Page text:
CIMR Debate in Public Policy – Social Trust and Firms’ Innovation In Chinese Provinces

On July 5th we held a CIMR Debate to discuss social trust and firms’ innovation in Chinese provinces.

The debate was chaired by Dr Grace Bo Peng, (Birkbeck, University of London) with expert practitioners and academics in the field, including Dr Luca Andriani, Department of Management, Birkbeck, University of London and Professor Alice Chunyan Zhou, Co-founder/CEO of the Triple Helix Institute.

The full recording of the workshop is available here.

Luca Andriani – Social Trust & Firms’ Innovation

Luca Andriani opened the session by presenting his research paper about the role of social trust and its impact on firms’ innovation in Chinese provinces.

Luca explained the concept of social trust and why it is important. Social trust indicates the individual’s perception that her fellow citizens are generally trustworthy and willing to keep promises and agreements. This has important implications in the working and industry environment as it enhances trusting and more effective collaborations, ideal for boosting innovation. Social trust, in fact, reduces transaction costs, fosters cooperation, and promotes high-risk innovation investments. The paper, hence, aimed at exploring the relationship between social trust and the number of patents applications as well as granted to firms. The research idea was supported by the increasing interest in studying the linkages between institutions and cultural aspects in different economic contexts.

Luca continued the session explaining the motivations of choosing the context of China. China is an interesting case study for this research due to its transition from an export-oriented economy to one driven by innovation. China’s economic development agenda focuses on innovation. The country’s vast territory and regional disparities offer valuable insights into the role of informal institutions like social trust. Hence, addressing the analysis at a regional level is crucial to understanding innovation patterns. The study uses data from different official sources including the Chinese General Social Survey for social trust, the China Stock Market and Research Database, for data regarding firms financial aspects including patents applications and granted, the China Statistical Yearbook, for macroeconomic variables, and the Market Index Database for data on regional institutional quality. The analysis covers the period from 2012 to 2017, using standard innovation models.

The key findings of the research indicate that provinces with higher levels of social trust have more patents (both applications and granted patents). The results are consistent across various sensitivity analyses, supporting the impact of social trust on firms’ innovation. The research also explores modular extensions, considering financial constraints, quality of formal institutions, and different types of firms (state-owned, non-state-owned, high-tech, and non-high-tech). Interestingly, the study finds that social trust has a more significant impact on firms with financial constraints, lower quality formal institutions, non-state-owned firms, and high-tech firms.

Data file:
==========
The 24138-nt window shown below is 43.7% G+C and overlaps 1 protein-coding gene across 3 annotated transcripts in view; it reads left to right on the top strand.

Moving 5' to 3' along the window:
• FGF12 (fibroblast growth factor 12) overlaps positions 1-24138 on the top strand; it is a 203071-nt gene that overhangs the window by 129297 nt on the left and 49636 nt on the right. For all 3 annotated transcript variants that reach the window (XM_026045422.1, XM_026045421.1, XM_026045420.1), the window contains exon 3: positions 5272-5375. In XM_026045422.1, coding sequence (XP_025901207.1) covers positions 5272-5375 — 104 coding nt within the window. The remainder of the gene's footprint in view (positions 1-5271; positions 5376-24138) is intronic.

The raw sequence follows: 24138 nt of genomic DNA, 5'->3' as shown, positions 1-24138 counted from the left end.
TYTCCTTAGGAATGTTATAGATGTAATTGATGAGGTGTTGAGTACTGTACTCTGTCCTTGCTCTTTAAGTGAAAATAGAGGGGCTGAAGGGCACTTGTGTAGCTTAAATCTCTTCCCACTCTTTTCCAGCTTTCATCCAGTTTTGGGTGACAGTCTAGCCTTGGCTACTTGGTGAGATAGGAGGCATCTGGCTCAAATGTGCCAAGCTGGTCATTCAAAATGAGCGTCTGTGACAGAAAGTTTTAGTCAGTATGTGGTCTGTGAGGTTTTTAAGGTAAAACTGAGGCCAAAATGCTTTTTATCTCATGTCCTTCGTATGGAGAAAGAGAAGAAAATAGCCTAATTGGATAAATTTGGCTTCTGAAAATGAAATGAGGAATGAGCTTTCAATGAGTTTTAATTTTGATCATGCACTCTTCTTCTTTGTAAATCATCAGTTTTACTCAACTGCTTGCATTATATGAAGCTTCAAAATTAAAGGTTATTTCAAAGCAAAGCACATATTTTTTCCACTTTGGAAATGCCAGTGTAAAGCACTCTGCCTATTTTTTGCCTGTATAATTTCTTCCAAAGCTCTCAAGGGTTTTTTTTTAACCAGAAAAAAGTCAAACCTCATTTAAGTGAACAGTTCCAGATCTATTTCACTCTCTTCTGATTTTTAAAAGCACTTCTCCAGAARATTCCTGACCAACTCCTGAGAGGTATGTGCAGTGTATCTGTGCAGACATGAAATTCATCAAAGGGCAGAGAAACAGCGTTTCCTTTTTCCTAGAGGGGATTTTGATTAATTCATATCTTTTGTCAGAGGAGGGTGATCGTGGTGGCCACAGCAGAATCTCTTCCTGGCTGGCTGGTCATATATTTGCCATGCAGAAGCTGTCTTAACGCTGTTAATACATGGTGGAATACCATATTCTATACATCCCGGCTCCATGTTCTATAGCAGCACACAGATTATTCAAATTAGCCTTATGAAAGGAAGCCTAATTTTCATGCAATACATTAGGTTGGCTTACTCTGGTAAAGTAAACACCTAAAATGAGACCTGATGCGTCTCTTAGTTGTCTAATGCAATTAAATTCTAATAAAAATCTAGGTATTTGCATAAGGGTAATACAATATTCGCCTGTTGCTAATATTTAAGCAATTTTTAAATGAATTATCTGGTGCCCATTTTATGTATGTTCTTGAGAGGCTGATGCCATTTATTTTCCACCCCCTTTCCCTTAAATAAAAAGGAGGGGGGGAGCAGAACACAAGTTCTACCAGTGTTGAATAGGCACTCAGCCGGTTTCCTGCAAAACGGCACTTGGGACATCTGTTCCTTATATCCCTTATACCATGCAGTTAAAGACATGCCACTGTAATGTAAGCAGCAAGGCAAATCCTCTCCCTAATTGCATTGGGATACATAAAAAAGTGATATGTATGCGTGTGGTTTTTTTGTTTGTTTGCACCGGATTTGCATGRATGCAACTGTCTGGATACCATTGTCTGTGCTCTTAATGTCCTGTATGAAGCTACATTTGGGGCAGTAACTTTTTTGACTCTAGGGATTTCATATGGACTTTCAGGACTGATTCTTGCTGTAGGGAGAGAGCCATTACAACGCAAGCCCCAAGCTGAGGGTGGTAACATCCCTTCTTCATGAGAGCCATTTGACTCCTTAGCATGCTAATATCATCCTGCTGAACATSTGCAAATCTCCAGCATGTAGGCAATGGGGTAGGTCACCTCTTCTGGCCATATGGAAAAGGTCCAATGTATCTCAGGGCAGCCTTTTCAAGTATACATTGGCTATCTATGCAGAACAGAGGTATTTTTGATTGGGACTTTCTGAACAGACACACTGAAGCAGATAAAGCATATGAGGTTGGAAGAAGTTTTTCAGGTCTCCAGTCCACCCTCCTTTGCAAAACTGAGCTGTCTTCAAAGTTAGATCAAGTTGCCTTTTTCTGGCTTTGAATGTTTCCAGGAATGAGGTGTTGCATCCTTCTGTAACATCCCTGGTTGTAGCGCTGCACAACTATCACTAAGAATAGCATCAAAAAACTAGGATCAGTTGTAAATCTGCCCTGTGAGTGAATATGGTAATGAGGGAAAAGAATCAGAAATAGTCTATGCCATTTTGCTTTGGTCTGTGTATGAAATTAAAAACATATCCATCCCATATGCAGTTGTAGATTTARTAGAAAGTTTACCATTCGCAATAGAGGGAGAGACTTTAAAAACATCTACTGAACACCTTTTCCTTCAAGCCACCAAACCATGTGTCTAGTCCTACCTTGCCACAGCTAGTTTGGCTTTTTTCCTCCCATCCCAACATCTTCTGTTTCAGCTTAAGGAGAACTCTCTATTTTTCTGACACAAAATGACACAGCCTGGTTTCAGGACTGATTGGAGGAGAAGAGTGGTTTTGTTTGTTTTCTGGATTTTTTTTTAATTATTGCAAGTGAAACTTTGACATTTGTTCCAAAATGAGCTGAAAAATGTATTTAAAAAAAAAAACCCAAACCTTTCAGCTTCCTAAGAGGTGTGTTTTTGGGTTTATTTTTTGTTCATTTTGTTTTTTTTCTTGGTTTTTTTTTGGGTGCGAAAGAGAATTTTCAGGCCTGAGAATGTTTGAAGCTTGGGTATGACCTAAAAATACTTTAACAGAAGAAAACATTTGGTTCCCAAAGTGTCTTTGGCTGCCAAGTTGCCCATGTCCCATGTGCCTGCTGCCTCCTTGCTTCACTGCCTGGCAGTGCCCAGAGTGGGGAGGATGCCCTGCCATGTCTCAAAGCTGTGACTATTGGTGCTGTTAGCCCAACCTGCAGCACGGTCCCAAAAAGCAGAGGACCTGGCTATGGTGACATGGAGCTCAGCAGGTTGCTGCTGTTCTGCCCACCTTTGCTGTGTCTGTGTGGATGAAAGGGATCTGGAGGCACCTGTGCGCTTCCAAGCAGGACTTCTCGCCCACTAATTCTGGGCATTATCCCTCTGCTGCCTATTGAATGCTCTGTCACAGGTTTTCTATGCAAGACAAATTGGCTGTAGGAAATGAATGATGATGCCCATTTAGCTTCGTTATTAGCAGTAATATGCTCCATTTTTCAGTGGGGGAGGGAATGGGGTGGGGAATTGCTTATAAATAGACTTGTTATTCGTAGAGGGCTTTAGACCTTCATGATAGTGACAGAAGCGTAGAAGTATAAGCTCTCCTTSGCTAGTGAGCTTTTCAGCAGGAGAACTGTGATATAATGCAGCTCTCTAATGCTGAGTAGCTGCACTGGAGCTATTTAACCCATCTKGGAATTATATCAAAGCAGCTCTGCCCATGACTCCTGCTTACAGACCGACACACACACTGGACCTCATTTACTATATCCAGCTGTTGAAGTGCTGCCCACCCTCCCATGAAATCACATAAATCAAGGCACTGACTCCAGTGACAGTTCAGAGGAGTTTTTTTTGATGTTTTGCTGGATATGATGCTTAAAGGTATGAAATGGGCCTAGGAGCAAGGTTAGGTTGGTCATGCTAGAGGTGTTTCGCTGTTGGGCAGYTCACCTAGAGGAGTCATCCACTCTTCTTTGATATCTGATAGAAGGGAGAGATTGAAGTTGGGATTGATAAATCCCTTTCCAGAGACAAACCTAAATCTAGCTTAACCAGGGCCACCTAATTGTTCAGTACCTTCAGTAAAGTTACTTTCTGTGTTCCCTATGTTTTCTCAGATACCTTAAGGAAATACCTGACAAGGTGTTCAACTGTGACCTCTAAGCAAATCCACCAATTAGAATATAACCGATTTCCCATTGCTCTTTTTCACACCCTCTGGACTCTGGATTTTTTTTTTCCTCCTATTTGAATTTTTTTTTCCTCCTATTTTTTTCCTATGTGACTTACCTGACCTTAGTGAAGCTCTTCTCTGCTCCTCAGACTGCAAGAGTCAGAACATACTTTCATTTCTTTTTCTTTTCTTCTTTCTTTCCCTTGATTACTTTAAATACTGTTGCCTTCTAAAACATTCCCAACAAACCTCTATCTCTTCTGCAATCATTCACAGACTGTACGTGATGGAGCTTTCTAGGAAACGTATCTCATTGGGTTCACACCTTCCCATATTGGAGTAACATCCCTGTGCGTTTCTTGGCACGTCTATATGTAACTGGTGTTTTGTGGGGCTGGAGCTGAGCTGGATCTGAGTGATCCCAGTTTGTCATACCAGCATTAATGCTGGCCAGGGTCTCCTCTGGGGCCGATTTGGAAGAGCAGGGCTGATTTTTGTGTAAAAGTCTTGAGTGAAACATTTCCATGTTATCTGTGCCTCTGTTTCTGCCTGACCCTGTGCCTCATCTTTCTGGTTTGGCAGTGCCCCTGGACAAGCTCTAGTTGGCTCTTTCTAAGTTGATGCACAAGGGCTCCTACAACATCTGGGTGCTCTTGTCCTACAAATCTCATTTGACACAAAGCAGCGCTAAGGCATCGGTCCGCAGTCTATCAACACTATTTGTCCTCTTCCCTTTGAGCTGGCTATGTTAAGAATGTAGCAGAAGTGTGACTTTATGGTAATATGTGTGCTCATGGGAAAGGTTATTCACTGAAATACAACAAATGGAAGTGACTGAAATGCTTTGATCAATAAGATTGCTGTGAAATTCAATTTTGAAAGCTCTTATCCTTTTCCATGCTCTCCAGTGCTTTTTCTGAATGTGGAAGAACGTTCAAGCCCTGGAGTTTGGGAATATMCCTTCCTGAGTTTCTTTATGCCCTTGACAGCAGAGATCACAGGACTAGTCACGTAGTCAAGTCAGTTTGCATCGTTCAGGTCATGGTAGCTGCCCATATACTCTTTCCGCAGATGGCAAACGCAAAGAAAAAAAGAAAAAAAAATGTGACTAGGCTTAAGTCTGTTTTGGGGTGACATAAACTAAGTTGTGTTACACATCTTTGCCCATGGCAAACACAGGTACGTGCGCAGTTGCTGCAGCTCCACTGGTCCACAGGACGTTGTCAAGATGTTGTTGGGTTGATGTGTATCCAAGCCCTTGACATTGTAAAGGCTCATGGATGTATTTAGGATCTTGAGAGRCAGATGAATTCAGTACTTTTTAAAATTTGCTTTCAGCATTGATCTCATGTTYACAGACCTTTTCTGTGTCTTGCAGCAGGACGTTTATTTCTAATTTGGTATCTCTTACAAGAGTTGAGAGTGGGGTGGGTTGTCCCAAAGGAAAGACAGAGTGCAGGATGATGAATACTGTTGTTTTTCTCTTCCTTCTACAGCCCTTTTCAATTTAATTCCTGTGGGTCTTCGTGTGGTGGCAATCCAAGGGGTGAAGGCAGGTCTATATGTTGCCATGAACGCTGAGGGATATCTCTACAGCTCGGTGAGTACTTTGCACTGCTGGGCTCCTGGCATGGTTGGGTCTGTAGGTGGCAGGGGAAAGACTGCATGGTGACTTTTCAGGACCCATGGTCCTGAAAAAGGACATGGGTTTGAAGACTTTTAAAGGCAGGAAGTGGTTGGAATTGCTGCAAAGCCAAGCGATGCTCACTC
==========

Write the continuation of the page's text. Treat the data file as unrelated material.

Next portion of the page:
The findings have implications for investors and policymakers, helping them identify regions with higher social capital for innovative investments and consider policies to promote cooperative behavior and strengthen trust-based relationships among agents involved in innovation.

Alice Chunyan ZhouSocial Trust concept in China & Innovation Study

Alice Chunyan Zhou continued the discussion by recognizing both the complexity and the importance of analyzing the intertwin between social trust and firm innovation, especially in a vast and diverse country like China. She pointed out that the concept of social trust in China is not straightforward, given the ups and downs in societal trust, even among acquaintances and family members. She emphasized the importance of better disentangling the concept of social trust, given its complexity, reflecting on the fact that this empirical evidence can stimulate further in-depth qualitative research. The idea of further qualitative studies relies upon the importance of narrowing the ground of the knowledge in the identification of insightful case studies. 

In summary, Alice Chunyan Zhou found the research topic interesting and encouraged further exploration of the relationship between social trust and firm innovation in China.

Grazia Ietto-Gillies, Klaus NielsenFinal thoughts on the topic

The debate continued with various points and questions raised by other participants during the discussion.

Grazia Ietto-Gillies asked about controlling for demographic and regional factors in the study, to which Luca responded positively, mentioning that they included various control variables in their analysis including among the others Foreign Direct Investments.

Klaus Nielsen provided insightful comments about the concept of social trust and how it might differ between older and younger generations in China. He emphasized the importance of understanding the different forms of social capital, such as bonding and bridging social capital, and their implications for innovation.

Alice Chunyan Zhou explained the triple helix concept and how social trust fits in the context of innovation and sustainability. She suggested that policymakers should consider the relative importance of social trust compared to other factors for fostering business innovation.

Overall, the discussion highlighted the relevance of social trust in promoting business innovation in China and the need to consider various factors and perspectives in understanding its impact.

We would like to thank again our great panel of speakers and chair for their valuable contribution to this event and to our attendees for being so engaged during the session.

Don’t miss out on our upcoming CIMR Debates sessions during the Autumn Term!